2) We misunderstand situations (estimate of S)
• We don’t realize the constraints of the situation. We
underestimate the capacity of the situation to alter
behaviour
• Role of perceptual salience
3) We misperceive behavior (estimate of B)
• It is sometimes difficult to estimate B
4) We fail to use information
• The situation is the first automatic attribution and then only
after disposition.
Three Stage Model of Attribution
ATTRIBUTION
Identification
When can we/can’t we do the 3rd phase?
Automatic dispositional
inference
Effortful situational
correction
Three Stage Model of Attribution
Gilbert, Pelham, & Krull (1988)
ideal vacation, fashion trends
hidden secrets, their sex lives
Watched the videos while cognitively busy or not busy
Three Stage Model of Attribution
Gilbert, Pelham, & Krull (1988)
Bland Topics
Anxious Topics
Dispositional Anxiety
12
11
10
9
8
7
6
Not Cognitively Busy
Cognitively Busy
Three Stage Model of Attribution
ATTRIBUTION
Identification
Automatic dispositional
inference
Effortful situational
correction
Actor/Observer Differences
Observer Attributions (perceptions of other’s behavior)
We tend to attribute other people’s behavior to internal
reasons and assume their behavior is caused by their
disposition.
Actor Attributions (perceptions of own behavior)
We tend to attribute our own behavior to external reasons
and assume that our behavior is caused by the situation.
Why are Actor Attributions Different?
1) We want to see ourselves as flexible – and that we can change
according to the demands of the situation (estimate of D)
• We also use our estimate of D in a self-serving way.*
2) We understand situations better (estimate of S)
• We realize that situations can constrain behavior. We
know our behavior differs in different situations and not
due only to our disposition.
• Role of perceptual salience
3) We fail to use information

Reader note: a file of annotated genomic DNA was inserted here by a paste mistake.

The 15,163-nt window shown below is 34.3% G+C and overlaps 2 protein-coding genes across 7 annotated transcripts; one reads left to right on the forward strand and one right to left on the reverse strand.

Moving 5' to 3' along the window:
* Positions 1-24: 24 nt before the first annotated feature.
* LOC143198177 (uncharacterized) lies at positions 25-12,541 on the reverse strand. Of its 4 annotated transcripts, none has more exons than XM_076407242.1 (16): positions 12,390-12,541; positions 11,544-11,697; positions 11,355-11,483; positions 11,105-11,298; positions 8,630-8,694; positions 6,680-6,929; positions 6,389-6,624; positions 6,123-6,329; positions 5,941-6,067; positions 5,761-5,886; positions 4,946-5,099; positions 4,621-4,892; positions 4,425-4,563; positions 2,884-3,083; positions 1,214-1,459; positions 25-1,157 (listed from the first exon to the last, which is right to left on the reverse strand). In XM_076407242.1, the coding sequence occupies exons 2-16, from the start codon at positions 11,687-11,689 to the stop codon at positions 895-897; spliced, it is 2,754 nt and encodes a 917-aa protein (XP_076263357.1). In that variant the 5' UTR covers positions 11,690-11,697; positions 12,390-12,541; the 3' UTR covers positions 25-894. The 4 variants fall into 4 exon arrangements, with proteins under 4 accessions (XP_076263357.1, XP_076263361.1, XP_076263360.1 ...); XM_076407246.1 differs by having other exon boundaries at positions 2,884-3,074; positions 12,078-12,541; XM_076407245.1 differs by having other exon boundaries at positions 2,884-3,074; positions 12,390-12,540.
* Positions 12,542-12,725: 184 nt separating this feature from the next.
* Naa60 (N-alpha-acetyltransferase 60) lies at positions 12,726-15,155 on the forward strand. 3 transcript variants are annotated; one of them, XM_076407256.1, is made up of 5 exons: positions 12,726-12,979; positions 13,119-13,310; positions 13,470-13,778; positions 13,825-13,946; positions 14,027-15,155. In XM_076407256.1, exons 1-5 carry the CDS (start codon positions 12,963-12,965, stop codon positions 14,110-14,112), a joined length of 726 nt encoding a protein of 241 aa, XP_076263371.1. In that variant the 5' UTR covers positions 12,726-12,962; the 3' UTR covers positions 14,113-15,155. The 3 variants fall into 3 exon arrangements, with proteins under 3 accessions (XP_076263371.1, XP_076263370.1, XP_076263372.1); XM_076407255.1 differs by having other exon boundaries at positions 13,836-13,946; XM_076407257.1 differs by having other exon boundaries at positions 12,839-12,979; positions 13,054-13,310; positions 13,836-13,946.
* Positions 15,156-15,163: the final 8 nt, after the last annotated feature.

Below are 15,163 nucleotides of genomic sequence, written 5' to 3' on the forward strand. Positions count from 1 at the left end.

• The situation is the first automatic attribution and then
only after disposition.
Self-Attributions
ATTRIBUTION
Identification
Automatic situational
inference
Effortful dispositional
correction
Knowledge about Others
How accurate are we at understanding others?
We are often not accurate because of the following
biases:
 The fundamental attribution error
 The actor/observer difference
 The defensive (self-serving) attributions
Questions?
Perceptions of Ourselves
1) Self-Concept – Who am I?
2) Self-Knowledge – Do I know myself?
3) Liking vs. Knowing the Self
4) Social Self – Interacting with others
5) Cultural Self – How culture impacts the self
Self-Concept: Who am I?
1.
2.
3.
4.
5.
I am _________________________
I am _________________________
I am _________________________
I am _________________________
I am __________________________
Who am I?

Self-Concept: the content of the self; our knowledge
about who we are

Self-Schema: beliefs about the self that organize and
guide the processing of self-relevant information, they
are elements of the self-concept

Self-Awareness: the act of thinking about ourselves
Self-Knowledge:
Do We Know Ourselves?

Intuitions/introspection about the self

Predicting our feelings –- affective forecasting

Predicting our own behaviors
Introspection

Do we know ourselves any better than other people
know us?

The process whereby people look inward and examine
their own thoughts, feelings, and motives.

The reasons that we often provide for thoughts and
feelings may be wrong and based on common naive
theories related to these experiences.
Predicting Our Own Feelings
Affective Forecasting
How would you feel if:
 you failed this course?
 you won the lottery?
 you lost your arm?
 you became a mother/father for the first time?
Imagine …..
(forecasters)
vs.
Actually Happens ….
(experiencers)
Predicting Our Own Feelings
(and behaviors)
Affective Forecasting
People often mispredict how they will be emotionally
influenced by events.
 Problems with intensity
 Problems with duration
 Explanations
- focus
- psychological immune system
TED Talk: Dan Gilbert (2004)
http://www.ted.com/talks/dan_gilbert_asks_why_are_we_happy.html